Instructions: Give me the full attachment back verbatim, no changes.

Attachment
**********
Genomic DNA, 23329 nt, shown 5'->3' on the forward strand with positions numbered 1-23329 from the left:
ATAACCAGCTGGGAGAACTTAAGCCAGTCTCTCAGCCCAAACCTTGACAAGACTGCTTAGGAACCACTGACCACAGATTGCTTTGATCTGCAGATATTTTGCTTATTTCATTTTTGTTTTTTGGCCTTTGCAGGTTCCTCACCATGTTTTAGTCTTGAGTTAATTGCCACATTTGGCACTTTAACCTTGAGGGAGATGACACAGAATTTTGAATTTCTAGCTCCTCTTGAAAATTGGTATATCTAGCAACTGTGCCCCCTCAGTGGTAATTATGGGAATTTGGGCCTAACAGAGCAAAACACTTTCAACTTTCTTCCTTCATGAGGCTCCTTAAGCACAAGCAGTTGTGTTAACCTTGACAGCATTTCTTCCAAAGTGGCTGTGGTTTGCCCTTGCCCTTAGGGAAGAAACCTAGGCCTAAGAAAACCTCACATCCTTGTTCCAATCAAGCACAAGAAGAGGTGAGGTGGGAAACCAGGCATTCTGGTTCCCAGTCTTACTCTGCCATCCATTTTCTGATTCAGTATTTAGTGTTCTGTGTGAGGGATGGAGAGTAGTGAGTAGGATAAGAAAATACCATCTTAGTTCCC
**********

Genomic DNA, 23329 nt, shown 5'->3' on the forward strand with positions numbered 1-23329 from the left:
ATAACCAGCTGGGAGAACTTAAGCCAGTCTCTCAGCCCAAACCTTGACAAGACTGCTTAGGAACCACTGACCACAGATTGCTTTGATCTGCAGATATTTTGCTTATTTCATTTTTGTTTTTTGGCCTTTGCAGGTTCCTCACCATGTTTTAGTCTTGAGTTAATTGCCACATTTGGCACTTTAACCTTGAGGGAGATGACACAGAATTTTGAATTTCTAGCTCCTCTTGAAAATTGGTATATCTAGCAACTGTGCCCCCTCAGTGGTAATTATGGGAATTTGGGCCTAACAGAGCAAAACACTTTCAACTTTCTTCCTTCATGAGGCTCCTTAAGCACAAGCAGTTGTGTTAACCTTGACAGCATTTCTTCCAAAGTGGCTGTGGTTTGCCCTTGCCCTTAGGGAAGAAACCTAGGCCTAAGAAAACCTCACATCCTTGTTCCAATCAAGCACAAGAAGAGGTGAGGTGGGAAACCAGGCATTCTGGTTCCCAGTCTTACTCTGCCATCCATTTTCTGATTCAGTATTTAGTGTTCTGTGTGAGGGATGGAGAGTAGTGAGTAGGATAAGAAAATACCATCTTAGTTCCC